Click on Link to buy Compufox SFP Transceivers

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  • Difference between UPC and APC fiber connectors

    Ever wonder what the difference is between ultra physical contact (UPC) and angled physical contact (APC) singlemode fiber connectors and which one to use? As usual, the answer is, “It depends.”

    Let’s take a closer look.

    8 Degrees of Separation


    The main difference between APC and UPC connectors is the fiber endface. APC connectors feature a fiber endface that is polished at an 8-degree angle, while UPC connectors are polished with no angle. UPC connectors are not exactly flat however; they have a slight curvature for better core alignment. Another more obvious difference is color. UPC adapters are blue while APC adapters are green.


    What does the difference mean? With UPC connectors, any reflected light is reflected straight back towards the light source. The angled endface of the APC connector causes reflected light to reflect at an angle into the cladding versus straight back toward the source. This causes some differences in return loss, which is a measurement of reflected light that is expressed as a negative dB value (the higher the value, the better). Industry standards recommend that UPC connector return loss should be -50dB or greater, while APC connector return loss should be -60dB or greater.

    UPC-APCRemember, return loss is different than insertion loss, which refers to the amount of optical power lost through a connector or cable length. Insertion loss is what we use to determine loss budgets. Achieving low insertion loss is typically easier with UPC connectors due to less air gaps than APC connectors. However, manufacturing techniques have improved significantly to create more precise angles on APC connectors and bring insertion loss down closer to that of UPC connectors.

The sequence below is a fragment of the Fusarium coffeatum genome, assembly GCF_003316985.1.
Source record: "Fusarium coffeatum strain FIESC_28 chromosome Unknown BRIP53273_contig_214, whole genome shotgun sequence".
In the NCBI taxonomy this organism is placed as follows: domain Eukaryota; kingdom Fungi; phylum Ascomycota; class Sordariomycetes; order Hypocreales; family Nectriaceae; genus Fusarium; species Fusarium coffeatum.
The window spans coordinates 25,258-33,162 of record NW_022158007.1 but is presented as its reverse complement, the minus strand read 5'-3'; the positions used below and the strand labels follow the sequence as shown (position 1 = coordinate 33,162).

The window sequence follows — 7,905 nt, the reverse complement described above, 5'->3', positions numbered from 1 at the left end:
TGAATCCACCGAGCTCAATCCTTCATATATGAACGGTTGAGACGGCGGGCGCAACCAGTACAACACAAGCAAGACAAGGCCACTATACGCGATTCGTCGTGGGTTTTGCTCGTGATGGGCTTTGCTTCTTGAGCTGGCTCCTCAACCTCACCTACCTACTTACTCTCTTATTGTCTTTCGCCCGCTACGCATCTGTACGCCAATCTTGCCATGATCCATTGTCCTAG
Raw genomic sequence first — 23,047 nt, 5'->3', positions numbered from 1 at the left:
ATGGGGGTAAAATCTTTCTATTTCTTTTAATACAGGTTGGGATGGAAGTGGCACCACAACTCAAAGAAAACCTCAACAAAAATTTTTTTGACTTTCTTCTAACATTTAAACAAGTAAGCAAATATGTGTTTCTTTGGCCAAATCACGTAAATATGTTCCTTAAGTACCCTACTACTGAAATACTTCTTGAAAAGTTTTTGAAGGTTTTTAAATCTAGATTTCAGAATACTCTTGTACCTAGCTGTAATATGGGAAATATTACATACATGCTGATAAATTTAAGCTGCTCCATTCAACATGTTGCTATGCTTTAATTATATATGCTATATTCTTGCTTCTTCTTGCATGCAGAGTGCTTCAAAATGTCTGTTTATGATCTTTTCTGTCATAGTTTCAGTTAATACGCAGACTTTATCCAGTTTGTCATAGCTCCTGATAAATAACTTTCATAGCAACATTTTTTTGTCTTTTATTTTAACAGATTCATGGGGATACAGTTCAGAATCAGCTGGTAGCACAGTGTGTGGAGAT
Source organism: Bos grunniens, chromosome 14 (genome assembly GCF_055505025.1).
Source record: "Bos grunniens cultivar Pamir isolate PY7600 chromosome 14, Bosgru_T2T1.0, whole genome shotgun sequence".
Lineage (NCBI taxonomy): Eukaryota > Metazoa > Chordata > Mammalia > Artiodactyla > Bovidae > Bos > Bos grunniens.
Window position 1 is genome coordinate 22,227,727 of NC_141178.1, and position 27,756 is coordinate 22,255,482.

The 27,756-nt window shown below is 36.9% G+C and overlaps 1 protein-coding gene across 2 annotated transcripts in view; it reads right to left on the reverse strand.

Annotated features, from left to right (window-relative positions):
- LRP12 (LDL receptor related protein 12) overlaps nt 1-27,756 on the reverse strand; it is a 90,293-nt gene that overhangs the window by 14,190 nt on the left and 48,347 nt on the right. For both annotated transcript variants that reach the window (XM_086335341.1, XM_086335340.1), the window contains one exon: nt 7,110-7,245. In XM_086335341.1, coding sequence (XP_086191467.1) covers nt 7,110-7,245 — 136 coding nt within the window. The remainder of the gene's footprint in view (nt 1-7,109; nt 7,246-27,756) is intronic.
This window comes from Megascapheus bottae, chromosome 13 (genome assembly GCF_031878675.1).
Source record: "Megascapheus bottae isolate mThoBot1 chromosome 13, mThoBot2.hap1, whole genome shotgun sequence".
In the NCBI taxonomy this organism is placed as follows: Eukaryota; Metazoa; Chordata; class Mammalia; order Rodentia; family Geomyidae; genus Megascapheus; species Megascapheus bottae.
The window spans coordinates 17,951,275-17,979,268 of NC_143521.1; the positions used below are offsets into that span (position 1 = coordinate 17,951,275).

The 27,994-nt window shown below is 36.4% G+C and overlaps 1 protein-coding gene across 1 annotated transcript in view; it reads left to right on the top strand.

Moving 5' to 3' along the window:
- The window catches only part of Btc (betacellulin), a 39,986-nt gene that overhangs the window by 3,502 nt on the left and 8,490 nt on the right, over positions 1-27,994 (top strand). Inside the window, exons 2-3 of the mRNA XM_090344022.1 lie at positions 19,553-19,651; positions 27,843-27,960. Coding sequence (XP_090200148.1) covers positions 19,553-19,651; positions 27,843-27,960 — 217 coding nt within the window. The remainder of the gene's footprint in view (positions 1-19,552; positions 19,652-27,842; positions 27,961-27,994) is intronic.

Application Considerations


    There are some applications that are more sensitive to return loss than others that call for APC connectors. For example, in higher optical wavelength ranges (above 1500 nanometers) like those use for RF video signals, reflected light can adversely impact the signal. That is why we see APC connectors being used by most cable companies and other FTTX providers in outside plant applications.

    APC connectors are also commonly used in passive optical applications (both GPONs and passive optical LANs) due to the fact that many of these systems also use RF signals to deliver video. Future higher-speed passive optical networks and other WDM applications that will use higher wavelengths via singlemode fiber will also likely require the reduced return loss of APC connectors.

    One thing that should be noted is that APC and UPC connectors cannot and should not be mated. Not only does it cause poor performance since the fiber cores will not touch, but it can also destroy both connectors. The last thing you want to do is cause permanent transmitter damage—especially with higher-cost singlemode equipment.

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  • Migrate to a 40-Gbps Data Center with Cisco QSFP BiDi Technology

    What You Will Learn

    This document describes how the Cisco® 40-Gbps QSFP BiDi transceiver reduces overall costs and installation time for customers migrating data center aggregation links to 40-Gbps connections.

    As a result of data center consolidation, server virtualization, and new applications that require higher data transport rates, the data center network is shifting to 10 Gbps at the access layer and 40 Gbps at the aggregation layer. A broad portfolio of high-performance and high-density 10- and 40-Gbps Cisco Nexus® Family switches is available at attractive prices for this transition. However, to support 40-Gbps connectivity, data center architects are challenged by the need for a major upgrade of the cabling infrastructure, which can be too expensive or disruptive to allow data centers to quickly adopt and migrate to the 40-Gbps technology.

    Cisco solves this problem with innovative 40-Gbps Quad Small Form-Factor Pluggable (QSFP) bidirectional (BiDi) technology that allows reuse of existing 10-Gbps fiber infrastructure for 40-Gbps connections.

    Challenges with Existing 40-Gbps Transceivers

    Standard short-reach (SR) 10- and 40-Gbps transceivers use fundamentally different connectivity formats, requiring fiber cabling infrastructure to be redesigned and replaced. 10-Gbps SR transceivers operate over dual-fiber multimode fiber (MMF) with LC connectors, and 40-Gbps SR protocols, such as SR4 and CSR4, operate over MMF ribbon with MPO connectors. As a result, 40-Gbps MPO-based SR4 transceivers cannot reuse aggregation fiber infrastructure built for 10-Gbps connectivity.